Almost every type of worker may face some form of occupational hazard in their working environment. However, for the oil and gas industry workforce, some of these hazards can be quite severe. Slip and fall injuries are also one of the most common causes of oilfield injuries accidents. However, other common causes of oilfield accidents, include:
Oil industry accidents are often caused by factors that could have been prevented. It can often take a comprehensive investigation to uncover exactly what caused your injuries. If you are actively recovering, you probably do not have the time or energy to review the details of your accident in a way that can reveal crucial evidence. An experienced oil field injury attorney from Williams Hart can assemble a team to fully investigate the events surrounding your accident. This information can lead to valuable details that can result in compensation for your medical bills, time lost from work and other damages. We will use all of this evidence in your case to make sure that you reach justice in your case.
With the right team on your side, you can focus on what is most important following a serious accident: recovering from your injuries. In the event of a catastrophic injury that results in amputation or paralysis, we know you are rightfully concerned about your family and your ability to work and provide for them. Concerns such as these make it so important to choose a legal team that understands how to handle these cases and will work to recover the compensation you deserve.
If you would like to know more about the most common causes of oilfield accidents, please do not hesitate to contact the oilfield injury attorneys at Williams Hart today.
MAY 2019 -- The Bureau of Safety and Environmental Enforcement (BSEE) made public its regulatory safety rollbacks that will dismantle security standards for offshore drilling rig operations that were implemented after the 2010 Deepwater Horizon disaster.
Deepwater Horizon was an offshore drilling rig, located about 40 miles off the coast of Louisiana, that exploded on April 20th, 2010 and consequently caught fire after multiple safety warnings and violations were ignored. The structure’s poor safety regulations resulted in the deaths of 11 employees, and injuries of 17 others. 4 million barrels of oil were spilled over the course of 84 days.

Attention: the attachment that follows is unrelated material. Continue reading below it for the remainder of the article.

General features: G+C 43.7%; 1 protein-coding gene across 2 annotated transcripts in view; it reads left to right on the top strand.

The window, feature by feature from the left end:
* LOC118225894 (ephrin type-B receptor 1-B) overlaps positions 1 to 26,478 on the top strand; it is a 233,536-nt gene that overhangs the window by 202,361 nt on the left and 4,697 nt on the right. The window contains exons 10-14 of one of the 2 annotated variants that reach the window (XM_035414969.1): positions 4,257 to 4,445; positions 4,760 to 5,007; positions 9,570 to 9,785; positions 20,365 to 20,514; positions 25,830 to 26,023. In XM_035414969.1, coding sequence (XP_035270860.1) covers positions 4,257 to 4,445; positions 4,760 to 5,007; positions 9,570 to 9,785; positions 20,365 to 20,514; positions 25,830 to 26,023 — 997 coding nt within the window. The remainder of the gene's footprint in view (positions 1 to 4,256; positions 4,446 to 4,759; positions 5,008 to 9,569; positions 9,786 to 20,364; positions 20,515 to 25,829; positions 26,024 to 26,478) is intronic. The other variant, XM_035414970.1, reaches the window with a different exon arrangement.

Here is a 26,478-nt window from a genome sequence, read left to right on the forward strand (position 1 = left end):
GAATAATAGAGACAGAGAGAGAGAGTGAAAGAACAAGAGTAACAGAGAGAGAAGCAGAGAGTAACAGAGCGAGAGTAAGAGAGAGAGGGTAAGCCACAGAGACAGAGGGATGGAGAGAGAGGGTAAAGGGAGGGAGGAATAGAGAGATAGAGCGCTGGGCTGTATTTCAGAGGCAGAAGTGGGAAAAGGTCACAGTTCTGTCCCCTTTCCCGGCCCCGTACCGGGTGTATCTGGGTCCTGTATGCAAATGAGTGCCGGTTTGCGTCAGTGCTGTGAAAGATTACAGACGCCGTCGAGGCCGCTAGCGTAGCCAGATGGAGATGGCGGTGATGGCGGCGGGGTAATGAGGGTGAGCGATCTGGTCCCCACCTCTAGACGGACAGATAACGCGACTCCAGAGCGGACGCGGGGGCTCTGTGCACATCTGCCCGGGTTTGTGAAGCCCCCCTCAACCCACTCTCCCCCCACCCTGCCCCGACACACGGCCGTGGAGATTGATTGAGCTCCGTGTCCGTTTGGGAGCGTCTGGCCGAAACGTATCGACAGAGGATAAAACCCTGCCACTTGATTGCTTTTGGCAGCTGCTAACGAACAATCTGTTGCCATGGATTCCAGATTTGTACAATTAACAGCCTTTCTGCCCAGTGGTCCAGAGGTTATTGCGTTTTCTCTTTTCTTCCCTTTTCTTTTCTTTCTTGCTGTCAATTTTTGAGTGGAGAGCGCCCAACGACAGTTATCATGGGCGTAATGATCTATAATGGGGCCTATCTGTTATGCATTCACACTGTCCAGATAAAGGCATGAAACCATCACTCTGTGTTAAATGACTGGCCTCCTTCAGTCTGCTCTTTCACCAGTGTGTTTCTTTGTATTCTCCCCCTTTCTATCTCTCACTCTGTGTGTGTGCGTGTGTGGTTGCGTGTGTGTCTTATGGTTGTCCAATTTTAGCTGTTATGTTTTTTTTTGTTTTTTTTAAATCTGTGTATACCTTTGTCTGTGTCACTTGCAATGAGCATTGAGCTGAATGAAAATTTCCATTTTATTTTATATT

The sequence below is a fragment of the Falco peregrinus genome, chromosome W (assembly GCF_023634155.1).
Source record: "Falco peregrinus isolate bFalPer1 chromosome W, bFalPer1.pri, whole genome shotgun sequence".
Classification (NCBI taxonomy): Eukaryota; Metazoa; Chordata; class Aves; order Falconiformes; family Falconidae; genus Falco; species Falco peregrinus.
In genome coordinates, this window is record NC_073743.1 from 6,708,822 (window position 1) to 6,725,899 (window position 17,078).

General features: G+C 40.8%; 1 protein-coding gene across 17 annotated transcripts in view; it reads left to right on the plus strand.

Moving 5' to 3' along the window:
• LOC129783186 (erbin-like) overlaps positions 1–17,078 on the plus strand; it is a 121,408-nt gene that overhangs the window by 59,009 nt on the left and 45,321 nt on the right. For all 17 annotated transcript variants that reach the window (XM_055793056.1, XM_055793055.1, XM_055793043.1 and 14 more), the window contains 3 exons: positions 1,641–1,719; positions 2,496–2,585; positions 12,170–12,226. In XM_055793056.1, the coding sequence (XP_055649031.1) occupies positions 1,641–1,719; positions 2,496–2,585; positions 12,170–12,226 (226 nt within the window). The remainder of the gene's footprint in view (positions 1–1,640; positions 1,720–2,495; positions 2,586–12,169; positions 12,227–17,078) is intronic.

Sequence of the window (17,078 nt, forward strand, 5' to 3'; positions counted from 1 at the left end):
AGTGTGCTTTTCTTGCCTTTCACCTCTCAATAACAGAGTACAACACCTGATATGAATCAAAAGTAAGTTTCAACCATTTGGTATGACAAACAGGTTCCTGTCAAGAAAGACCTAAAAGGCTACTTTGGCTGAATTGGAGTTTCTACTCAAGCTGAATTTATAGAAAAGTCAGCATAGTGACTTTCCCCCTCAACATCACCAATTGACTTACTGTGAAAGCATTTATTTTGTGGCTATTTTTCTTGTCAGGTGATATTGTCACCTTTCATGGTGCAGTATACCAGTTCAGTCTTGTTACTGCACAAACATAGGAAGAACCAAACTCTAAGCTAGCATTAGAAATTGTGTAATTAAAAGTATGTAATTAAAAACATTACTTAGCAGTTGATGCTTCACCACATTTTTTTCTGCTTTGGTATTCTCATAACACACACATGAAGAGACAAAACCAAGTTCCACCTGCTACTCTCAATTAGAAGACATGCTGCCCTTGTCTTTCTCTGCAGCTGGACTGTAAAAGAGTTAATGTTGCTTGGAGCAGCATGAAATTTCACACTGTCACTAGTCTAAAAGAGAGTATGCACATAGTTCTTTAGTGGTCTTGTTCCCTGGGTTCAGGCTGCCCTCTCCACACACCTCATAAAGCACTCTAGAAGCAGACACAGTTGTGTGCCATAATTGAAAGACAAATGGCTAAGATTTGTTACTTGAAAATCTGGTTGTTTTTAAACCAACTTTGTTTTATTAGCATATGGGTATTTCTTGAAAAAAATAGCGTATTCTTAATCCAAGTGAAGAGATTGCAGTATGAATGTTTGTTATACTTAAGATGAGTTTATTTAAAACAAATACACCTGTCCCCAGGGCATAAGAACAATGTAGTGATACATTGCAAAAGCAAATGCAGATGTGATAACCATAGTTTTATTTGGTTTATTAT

These rule cuts follow the current administration’s plan to vastly expand oil and natural gas drilling off the nation’s gulf coast line. Additionally, the revisions will reportedly save an estimated $1.5 billion over the next 10 years.
According to the Bureau of Labor Statistics, between 2003-2013 the U.S. oil and gas extraction industry experienced unprecedented growth leading to a doubling of its workforce and an increase in the number of drilling rigs by 71%.
In the midst of this rapid growth came the discovery of oil and gas in the Eagle Ford Shale, a long, geological formation that straddles the heartland of Texas’ central-southern regions. Its brittle sedimentary structure is extracted through hydraulic fracturing--otherwise known as fracking, a process in which rock is smashed with a high-pressure mixture of water, sand and chemicals to release small pockets of oil and gas inside.
Stretching across the brush country of South Texas, from Madisonville--just north of Houston--all the way to the western rural regions of Carrizo Springs and Crystal City, the Eagle Ford Shale has been the most oil-and-gas-rich geological formation in the state since its discovery in 2008.
At roughly 50 miles wide and 400 miles long the Eagle Ford Shale is home nearly 30 counties in which thousands of locals are settled and oil and gas professionals have flocked to on the promise of hefty financial compensation.
Like any other energy-industry hub, similar to the eruption that occurred in the Permian Basin of West Texas, these counties have stood witness to an alarming spike in occupational fatalities.
According to the most recent data from the Bureau of Labor Statistics, the Eagle Ford Shale leads the state in oil-and-gas related fatalities.